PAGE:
Second Life Without Gambling
I go on vacation for just a week (and a couple days) and all heck breaks loose. In this case, the heck broke loose and fell from the grid. Chance gambling (poker, keno and the like) for money or such is now against the TOS in Second Life.
I’m surprised by the significant polarization between the pro and con factions of gambling, but even more suprised by some of the arguments I’ve seen that are used to support those positions. First, I need to say that I am generally opposed to gambling because there is seldom a method by which those that are susceptible to addiction can be kept from being controlled by that addiction. Second, I believe that people should be allowed to do as they wish as long as they do not entrench upon the rights of others. If there is some social responsibility in the gambling establishment, a way for people to have their losses limited and a way to ensure the fairness of the gaming, then I feel that gambling, in and of itself, should not be arbitrarily banned. But . . .
The servers that Second Life runs on are within the United States. Linden Labs is a company operating within the United States. Therefore, they are subject to the laws of the United States. The original TOS said that residents must obey by their local laws. True. But Linden Labs must also do so. If the United States says that it is illegal to house Internet gambling on their systems, then they must abide by that. I have no problem with this and I support their decision to ban such gambling.
I’ve seen people complain that the ban is unfair because they are located in country X and their customer is in country Y and online gambling is legal in those countries, so it should be allowed. This doesn’t change the fact that the software that does the gambling operation is running on a computer in the United States. In the country I am from, one cannot own a computer on which online gambling is being run. For example, ABC company, based in my city, owns a server farm in Costa Rica. That server farm hosts online gambling. ABC company would be breaking the law. But if DEF company owns the server farm and ABC company provides software development and support for the gambling software, that is permitted. Go figure.
Laws don’t always make sense. They are not always consistent. But they are laws and we must abide by them even if we chose to challenge them in court or through other means available to us. That’s part of what lobbyists do in the US. Senators and members of Congress can work to change the system. But, if a company contravenes the laws to which it is subjected, it faces the possibility of going out of business. Hardly what many users of Second Life would want.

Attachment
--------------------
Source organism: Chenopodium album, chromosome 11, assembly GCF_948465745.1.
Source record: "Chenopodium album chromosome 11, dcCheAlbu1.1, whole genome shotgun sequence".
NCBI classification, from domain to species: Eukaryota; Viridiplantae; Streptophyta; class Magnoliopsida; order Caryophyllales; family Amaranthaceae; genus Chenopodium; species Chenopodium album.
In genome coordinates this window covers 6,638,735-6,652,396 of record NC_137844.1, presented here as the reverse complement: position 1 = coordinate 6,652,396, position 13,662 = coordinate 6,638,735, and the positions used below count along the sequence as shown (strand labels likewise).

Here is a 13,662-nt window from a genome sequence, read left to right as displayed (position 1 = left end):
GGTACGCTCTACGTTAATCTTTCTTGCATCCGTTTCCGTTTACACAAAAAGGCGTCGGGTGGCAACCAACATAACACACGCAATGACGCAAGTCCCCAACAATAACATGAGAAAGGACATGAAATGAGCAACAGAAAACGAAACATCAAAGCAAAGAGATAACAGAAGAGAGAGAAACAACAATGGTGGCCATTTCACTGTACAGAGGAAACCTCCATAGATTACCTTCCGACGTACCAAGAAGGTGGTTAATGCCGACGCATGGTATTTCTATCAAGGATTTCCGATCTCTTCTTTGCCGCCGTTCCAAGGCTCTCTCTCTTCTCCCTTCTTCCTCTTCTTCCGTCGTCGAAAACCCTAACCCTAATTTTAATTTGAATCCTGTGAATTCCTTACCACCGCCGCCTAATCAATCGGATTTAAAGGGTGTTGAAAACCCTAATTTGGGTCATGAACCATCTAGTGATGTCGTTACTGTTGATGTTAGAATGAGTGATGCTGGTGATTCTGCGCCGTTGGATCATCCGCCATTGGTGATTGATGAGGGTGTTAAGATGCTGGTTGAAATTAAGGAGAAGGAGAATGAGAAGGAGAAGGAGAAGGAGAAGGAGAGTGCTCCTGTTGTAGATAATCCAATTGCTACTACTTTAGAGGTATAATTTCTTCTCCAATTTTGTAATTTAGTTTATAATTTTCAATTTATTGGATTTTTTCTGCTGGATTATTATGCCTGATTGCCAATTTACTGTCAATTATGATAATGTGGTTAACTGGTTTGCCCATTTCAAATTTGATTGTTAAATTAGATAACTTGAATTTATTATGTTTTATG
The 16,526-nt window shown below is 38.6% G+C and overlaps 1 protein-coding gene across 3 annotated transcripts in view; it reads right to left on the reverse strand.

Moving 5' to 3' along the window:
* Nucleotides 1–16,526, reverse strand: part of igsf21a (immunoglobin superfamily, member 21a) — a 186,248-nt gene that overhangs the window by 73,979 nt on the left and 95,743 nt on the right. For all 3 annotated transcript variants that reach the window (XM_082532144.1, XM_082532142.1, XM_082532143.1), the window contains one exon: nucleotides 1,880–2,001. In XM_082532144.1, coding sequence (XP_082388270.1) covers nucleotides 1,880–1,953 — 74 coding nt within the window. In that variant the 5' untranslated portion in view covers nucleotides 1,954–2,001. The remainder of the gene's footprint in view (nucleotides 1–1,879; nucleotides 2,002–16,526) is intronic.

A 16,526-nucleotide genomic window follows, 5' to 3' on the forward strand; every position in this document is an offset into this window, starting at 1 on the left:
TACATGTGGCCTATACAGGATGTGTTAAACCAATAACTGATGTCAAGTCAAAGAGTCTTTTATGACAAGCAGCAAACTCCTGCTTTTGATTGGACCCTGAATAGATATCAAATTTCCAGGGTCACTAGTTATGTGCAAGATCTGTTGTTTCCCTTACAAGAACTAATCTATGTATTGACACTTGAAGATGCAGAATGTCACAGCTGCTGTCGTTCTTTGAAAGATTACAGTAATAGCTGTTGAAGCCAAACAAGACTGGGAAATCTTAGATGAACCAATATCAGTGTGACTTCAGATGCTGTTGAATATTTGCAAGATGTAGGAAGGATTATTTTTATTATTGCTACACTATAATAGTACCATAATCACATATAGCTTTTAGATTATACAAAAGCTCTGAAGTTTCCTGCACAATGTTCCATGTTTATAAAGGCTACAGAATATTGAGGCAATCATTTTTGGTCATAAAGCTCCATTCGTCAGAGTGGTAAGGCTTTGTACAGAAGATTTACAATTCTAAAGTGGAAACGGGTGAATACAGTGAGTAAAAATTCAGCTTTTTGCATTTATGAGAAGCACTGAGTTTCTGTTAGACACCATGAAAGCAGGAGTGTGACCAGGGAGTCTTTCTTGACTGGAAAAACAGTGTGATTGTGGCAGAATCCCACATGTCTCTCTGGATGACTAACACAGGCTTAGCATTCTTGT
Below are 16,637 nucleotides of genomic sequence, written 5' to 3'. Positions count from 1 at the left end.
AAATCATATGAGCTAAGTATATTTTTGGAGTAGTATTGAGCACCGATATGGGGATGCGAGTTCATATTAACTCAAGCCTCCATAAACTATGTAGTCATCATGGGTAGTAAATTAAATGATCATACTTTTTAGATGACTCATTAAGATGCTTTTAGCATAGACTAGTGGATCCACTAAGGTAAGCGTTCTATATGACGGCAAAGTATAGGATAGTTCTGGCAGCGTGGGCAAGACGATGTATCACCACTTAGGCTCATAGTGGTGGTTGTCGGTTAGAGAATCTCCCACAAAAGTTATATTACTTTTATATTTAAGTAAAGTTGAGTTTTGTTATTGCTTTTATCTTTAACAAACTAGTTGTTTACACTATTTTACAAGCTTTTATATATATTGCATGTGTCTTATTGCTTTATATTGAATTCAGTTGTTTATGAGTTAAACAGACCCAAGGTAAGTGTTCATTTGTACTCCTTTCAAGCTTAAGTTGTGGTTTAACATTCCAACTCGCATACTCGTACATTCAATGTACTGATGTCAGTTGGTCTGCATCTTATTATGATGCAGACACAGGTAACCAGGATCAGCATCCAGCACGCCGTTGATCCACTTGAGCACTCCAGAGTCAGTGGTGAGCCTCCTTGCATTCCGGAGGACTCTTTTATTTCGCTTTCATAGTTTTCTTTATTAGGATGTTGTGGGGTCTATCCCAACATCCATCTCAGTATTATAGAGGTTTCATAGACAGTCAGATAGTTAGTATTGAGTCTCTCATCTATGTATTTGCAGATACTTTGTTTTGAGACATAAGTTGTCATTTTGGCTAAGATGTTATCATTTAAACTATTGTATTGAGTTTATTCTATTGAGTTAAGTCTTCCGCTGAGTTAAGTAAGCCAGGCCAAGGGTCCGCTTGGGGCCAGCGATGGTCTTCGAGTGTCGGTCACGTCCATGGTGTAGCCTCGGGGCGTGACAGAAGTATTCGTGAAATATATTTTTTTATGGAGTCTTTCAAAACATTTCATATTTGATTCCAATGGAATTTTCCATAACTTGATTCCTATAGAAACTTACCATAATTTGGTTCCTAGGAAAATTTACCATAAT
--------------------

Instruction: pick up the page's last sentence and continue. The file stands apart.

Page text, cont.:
I’ve seem people say that Second Life has stepped onto a slippery slope. They suggest it is just a matter of time before other behaviours are banned. Well, if it is illegal for Linden Labs to harbour such activities, then they probably will be. Sucks, but that is the way it is. To blame Linden Labs because of their compliance with their local laws makes no sense. Nor do many of the arguments that proceed along this line. Guns, for example. People have said it is just a matter of time before shooting with guns in SL is banned. Hogwash. Shooting people inappropriately has always been against the TOS. But, in an RP sim, where players consent to the activity, there is no difference between that and playing Battlefield on your computer. Nor is there any significant difference between that and paintball in real life. Those aren’t illegal, so it is very, very unlikely they will be banned in SL.
Linden Labs made the appropriate decision even if it is an unpopular one. Yes, there will be people who leave. That is their decision. There will be those who now say “What now?” and then go learn all the other fun activities available to them. There are tonnes of things to do: skydiving (shameless plug: try my steampunk skydiving lift in SteamSkyCity), sailing, exploring, meeting people from all parts of the planet with differing or similar views of life, learning, building, etc . . . . When I first started on SL, I thought that the whole world consisted of gambling and sex, but soon found that to be a very small part. I’ve met people that I would never have met anywhere else. I’ve made friends and have had a lot of fun, all of it without online gambling or sex (hey, I just got RL married and am totally committed to my new bride, so SL sex just seems strange to me).
Of course, now I’m just waiting for the casino land to go for sale at bargain basement prices!